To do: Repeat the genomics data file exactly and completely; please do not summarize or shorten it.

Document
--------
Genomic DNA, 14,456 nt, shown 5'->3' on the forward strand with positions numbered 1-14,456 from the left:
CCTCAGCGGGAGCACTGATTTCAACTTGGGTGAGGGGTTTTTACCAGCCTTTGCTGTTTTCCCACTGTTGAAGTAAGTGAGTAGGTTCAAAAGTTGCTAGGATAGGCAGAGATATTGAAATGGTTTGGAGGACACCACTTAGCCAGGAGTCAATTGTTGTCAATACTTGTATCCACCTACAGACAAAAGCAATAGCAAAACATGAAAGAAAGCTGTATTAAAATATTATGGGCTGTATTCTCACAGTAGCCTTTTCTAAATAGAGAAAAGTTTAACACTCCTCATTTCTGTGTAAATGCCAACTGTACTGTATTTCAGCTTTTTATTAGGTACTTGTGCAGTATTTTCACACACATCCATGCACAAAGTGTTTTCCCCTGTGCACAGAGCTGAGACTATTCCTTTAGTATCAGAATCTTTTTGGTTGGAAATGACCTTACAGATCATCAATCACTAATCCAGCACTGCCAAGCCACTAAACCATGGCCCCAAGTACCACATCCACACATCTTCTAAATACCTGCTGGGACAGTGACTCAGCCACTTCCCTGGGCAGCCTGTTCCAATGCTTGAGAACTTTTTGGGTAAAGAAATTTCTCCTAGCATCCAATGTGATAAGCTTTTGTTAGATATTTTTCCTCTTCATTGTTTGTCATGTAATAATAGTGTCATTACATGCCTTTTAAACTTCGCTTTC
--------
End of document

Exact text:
Genomic DNA, 14,456 nt, shown 5'->3' on the forward strand with positions numbered 1-14,456 from the left:
CCTCAGCGGGAGCACTGATTTCAACTTGGGTGAGGGGTTTTTACCAGCCTTTGCTGTTTTCCCACTGTTGAAGTAAGTGAGTAGGTTCAAAAGTTGCTAGGATAGGCAGAGATATTGAAATGGTTTGGAGGACACCACTTAGCCAGGAGTCAATTGTTGTCAATACTTGTATCCACCTACAGACAAAAGCAATAGCAAAACATGAAAGAAAGCTGTATTAAAATATTATGGGCTGTATTCTCACAGTAGCCTTTTCTAAATAGAGAAAAGTTTAACACTCCTCATTTCTGTGTAAATGCCAACTGTACTGTATTTCAGCTTTTTATTAGGTACTTGTGCAGTATTTTCACACACATCCATGCACAAAGTGTTTTCCCCTGTGCACAGAGCTGAGACTATTCCTTTAGTATCAGAATCTTTTTGGTTGGAAATGACCTTACAGATCATCAATCACTAATCCAGCACTGCCAAGCCACTAAACCATGGCCCCAAGTACCACATCCACACATCTTCTAAATACCTGCTGGGACAGTGACTCAGCCACTTCCCTGGGCAGCCTGTTCCAATGCTTGAGAACTTTTTGGGTAAAGAAATTTCTCCTAGCATCCAATGTGATAAGCTTTTGTTAGATATTTTTCCTCTTCATTGTTTGTCATGTAATAATAGTGTCATTACATGCCTTTTAAACTTCGCTTTC